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    Great program last night go Uranium ! :)


    Who's Afraid of Nuclear Power?
    Reporter: Jonathan Holmes

    Broadcast: 22/08/2005

    Almost daily, the barrackers for nuclear power notch up a small new victory. With each gloomy media mention about global warming or fossil fuels, the nuclear industry can boast: We’ve got the clean answer.

    It’s still a hard case to sell to Australians who, after all, have long enjoyed a massive abundance of cheap coal and who last seriously thought about going nuclear 35 years ago.

    But there’s no dodging the issue any more. Australia is a notorious greenhouse polluter because of its coal addiction. It owns some of the world’s greatest uranium reserves and is poised to expand its sales to other countries, fuelling their economic growth. Now, politicians from both sides of the fence are saying: Let’s bring on a debate about nuclear power at home.

    In the conservation movement - once monolithic in its opposition to anything nuclear – fissures are appearing. Anti-nuclear warrior Peter Garrett argues that going nuclear is a neat but dangerous excuse for ignoring renewable energies like solar and wind. But former Greenpeace leader Paul Gilding praises the nuclear industry for bringing climate change to centre stage.

    Is Australia’s aversion to nuclear power soundly based? Or are there lessons to be learned from other countries’ experience?

    Four Corners examines how Australia squares with Scandinavian nations, which have wrestled with meagre fossil fuel resources, acid rain from their neighbours’ coal-fired power, and the radioactive fallout from Chernobyl. The contrast is astounding.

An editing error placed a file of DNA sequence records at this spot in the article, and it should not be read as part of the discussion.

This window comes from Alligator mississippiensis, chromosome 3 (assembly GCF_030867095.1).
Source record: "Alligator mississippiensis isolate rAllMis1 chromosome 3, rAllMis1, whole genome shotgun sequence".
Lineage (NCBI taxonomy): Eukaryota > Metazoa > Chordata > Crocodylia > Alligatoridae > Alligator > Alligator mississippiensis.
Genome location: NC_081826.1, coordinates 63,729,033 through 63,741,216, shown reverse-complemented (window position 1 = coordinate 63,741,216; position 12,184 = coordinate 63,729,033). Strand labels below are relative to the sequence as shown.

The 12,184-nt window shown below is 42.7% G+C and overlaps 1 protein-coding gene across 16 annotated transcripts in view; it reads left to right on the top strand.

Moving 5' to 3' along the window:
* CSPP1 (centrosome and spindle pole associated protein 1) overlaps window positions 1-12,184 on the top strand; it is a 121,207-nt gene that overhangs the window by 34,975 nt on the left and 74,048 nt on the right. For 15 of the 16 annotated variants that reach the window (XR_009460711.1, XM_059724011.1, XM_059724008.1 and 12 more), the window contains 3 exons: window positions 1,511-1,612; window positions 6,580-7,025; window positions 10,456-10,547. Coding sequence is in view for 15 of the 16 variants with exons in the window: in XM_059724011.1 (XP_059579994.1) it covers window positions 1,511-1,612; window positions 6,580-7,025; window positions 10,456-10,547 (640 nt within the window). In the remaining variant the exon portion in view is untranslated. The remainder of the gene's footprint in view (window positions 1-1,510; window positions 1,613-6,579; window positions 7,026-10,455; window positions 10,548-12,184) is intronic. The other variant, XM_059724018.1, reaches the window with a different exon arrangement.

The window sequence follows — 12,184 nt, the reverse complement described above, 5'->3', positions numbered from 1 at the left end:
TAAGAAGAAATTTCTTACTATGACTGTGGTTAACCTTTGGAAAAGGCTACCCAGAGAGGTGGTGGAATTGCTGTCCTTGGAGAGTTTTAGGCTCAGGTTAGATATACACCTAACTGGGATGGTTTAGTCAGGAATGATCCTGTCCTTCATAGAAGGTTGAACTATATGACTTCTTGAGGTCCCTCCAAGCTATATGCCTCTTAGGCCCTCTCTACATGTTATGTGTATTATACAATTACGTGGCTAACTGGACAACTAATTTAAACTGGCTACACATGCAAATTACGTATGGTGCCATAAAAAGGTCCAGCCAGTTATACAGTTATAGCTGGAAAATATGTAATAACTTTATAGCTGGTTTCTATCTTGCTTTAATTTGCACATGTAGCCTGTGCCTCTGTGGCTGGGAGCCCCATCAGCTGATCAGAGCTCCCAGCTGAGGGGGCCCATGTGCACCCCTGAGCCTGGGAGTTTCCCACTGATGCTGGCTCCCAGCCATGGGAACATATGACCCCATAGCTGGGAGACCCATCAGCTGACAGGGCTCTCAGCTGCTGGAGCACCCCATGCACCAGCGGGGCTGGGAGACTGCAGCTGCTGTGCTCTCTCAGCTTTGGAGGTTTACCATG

While Australia derives 80 per cent of its power from coal, half of Sweden’s power is nuclear. Despite vivid memories of Chernobyl, and their close proximity to nuclear reactors dotted through their country, about 80 per cent of Swedes back nuclear power – in fact they show more enthusiasm for it than their own government.

    "i don’t see it as dangerous or as threat... I think it’s clean... It’s safe for the children," locals assure Four Corners reporter Jonathan Holmes about the huge reactors nearby.

    In Finland, which suffered an even greater environmental impact from Chernobyl, authorities have commissioned the first new nuclear reactor in the western world since the 1986 disaster. The French-designed reactor will produce enough electricity to power all of Tasmania.

    Jonathan Holmes finds a stark difference, too, between Australia and the Scandinavians in their approach to disposing of nuclear waste.

    Australia sends the spent fuel from its Lucas Heights reactor to France for reprocessing – but is still arguing about what to do with the residue when it’s returned in six years’ time. Federal, State and Territory governments continue to swap insults over the location of a nuclear "dump".

    Sweden meanwhile is finessing its ambitious plans to bury thousands of cubic metres of high-level nuclear waste in rock repositories 500 metres deep.

    In Australia, coal is king. Jonathan Holmes asks whether the government’s refusal to tax coal for its pollution damage is shackling cleaner alternatives – not just nuclear but renewable technologies too. A mere 0.3 per cent of Australia’s electricity comes from wind power; in Denmark, it’s 20 per cent.

    Holmes’s report will provoke, challenge and better inform the new debate on Australia’s energy future.

    "Who's Afraid of Nuclear Power?" – Four Corners, 8.30pm, Monday 22 August, ABC TV.

    This program will be repeated about 11pm Wednesday 24 August; also on ABC2 digital channel at 7pm and 9.15pm Wednesday.

    NB: There will be a Four Corners Broadband Edition of this program available online next week. Check out the website for further details.

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